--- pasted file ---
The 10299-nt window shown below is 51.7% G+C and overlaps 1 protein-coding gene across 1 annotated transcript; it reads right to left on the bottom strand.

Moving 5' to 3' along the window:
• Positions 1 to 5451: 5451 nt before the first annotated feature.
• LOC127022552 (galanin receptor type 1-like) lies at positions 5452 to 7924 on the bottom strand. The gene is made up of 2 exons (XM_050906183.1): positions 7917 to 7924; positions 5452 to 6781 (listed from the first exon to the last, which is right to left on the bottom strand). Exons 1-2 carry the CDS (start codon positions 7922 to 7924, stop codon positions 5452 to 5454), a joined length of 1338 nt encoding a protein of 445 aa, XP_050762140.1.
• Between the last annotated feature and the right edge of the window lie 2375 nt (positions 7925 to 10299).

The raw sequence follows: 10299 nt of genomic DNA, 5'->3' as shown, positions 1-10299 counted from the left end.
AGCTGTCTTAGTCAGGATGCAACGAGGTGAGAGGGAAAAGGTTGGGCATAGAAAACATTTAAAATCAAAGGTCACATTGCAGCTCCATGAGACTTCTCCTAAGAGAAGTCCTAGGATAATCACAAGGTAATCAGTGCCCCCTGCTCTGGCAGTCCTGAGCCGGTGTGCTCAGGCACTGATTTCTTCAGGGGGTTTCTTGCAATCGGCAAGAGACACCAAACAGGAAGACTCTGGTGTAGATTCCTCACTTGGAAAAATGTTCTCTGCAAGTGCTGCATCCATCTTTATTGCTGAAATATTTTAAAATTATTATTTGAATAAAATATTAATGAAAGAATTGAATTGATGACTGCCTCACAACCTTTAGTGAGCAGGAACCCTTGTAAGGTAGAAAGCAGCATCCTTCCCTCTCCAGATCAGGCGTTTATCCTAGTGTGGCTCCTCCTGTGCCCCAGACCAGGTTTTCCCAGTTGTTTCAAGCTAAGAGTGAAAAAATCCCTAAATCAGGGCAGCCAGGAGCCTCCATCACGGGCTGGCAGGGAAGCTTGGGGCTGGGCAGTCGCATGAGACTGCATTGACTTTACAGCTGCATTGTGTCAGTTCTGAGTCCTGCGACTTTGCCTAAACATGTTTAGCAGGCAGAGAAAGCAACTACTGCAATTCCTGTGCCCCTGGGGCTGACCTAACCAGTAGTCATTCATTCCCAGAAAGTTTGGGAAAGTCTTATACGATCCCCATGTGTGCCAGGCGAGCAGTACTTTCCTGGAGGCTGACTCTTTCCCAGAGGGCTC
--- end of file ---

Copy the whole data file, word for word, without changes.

The 10299-nt window shown below is 51.7% G+C and overlaps 1 protein-coding gene across 1 annotated transcript; it reads right to left on the bottom strand.

Moving 5' to 3' along the window:
• Positions 1 to 5451: 5451 nt before the first annotated feature.
• LOC127022552 (galanin receptor type 1-like) lies at positions 5452 to 7924 on the bottom strand. The gene is made up of 2 exons (XM_050906183.1): positions 7917 to 7924; positions 5452 to 6781 (listed from the first exon to the last, which is right to left on the bottom strand). Exons 1-2 carry the CDS (start codon positions 7922 to 7924, stop codon positions 5452 to 5454), a joined length of 1338 nt encoding a protein of 445 aa, XP_050762140.1.
• Between the last annotated feature and the right edge of the window lie 2375 nt (positions 7925 to 10299).

The raw sequence follows: 10299 nt of genomic DNA, 5'->3' as shown, positions 1-10299 counted from the left end.
AGCTGTCTTAGTCAGGATGCAACGAGGTGAGAGGGAAAAGGTTGGGCATAGAAAACATTTAAAATCAAAGGTCACATTGCAGCTCCATGAGACTTCTCCTAAGAGAAGTCCTAGGATAATCACAAGGTAATCAGTGCCCCCTGCTCTGGCAGTCCTGAGCCGGTGTGCTCAGGCACTGATTTCTTCAGGGGGTTTCTTGCAATCGGCAAGAGACACCAAACAGGAAGACTCTGGTGTAGATTCCTCACTTGGAAAAATGTTCTCTGCAAGTGCTGCATCCATCTTTATTGCTGAAATATTTTAAAATTATTATTTGAATAAAATATTAATGAAAGAATTGAATTGATGACTGCCTCACAACCTTTAGTGAGCAGGAACCCTTGTAAGGTAGAAAGCAGCATCCTTCCCTCTCCAGATCAGGCGTTTATCCTAGTGTGGCTCCTCCTGTGCCCCAGACCAGGTTTTCCCAGTTGTTTCAAGCTAAGAGTGAAAAAATCCCTAAATCAGGGCAGCCAGGAGCCTCCATCACGGGCTGGCAGGGAAGCTTGGGGCTGGGCAGTCGCATGAGACTGCATTGACTTTACAGCTGCATTGTGTCAGTTCTGAGTCCTGCGACTTTGCCTAAACATGTTTAGCAGGCAGAGAAAGCAACTACTGCAATTCCTGTGCCCCTGGGGCTGACCTAACCAGTAGTCATTCATTCCCAGAAAGTTTGGGAAAGTCTTATACGATCCCCATGTGTGCCAGGCGAGCAGTACTTTCCTGGAGGCTGACTCTTTCCCAGAGGGCTC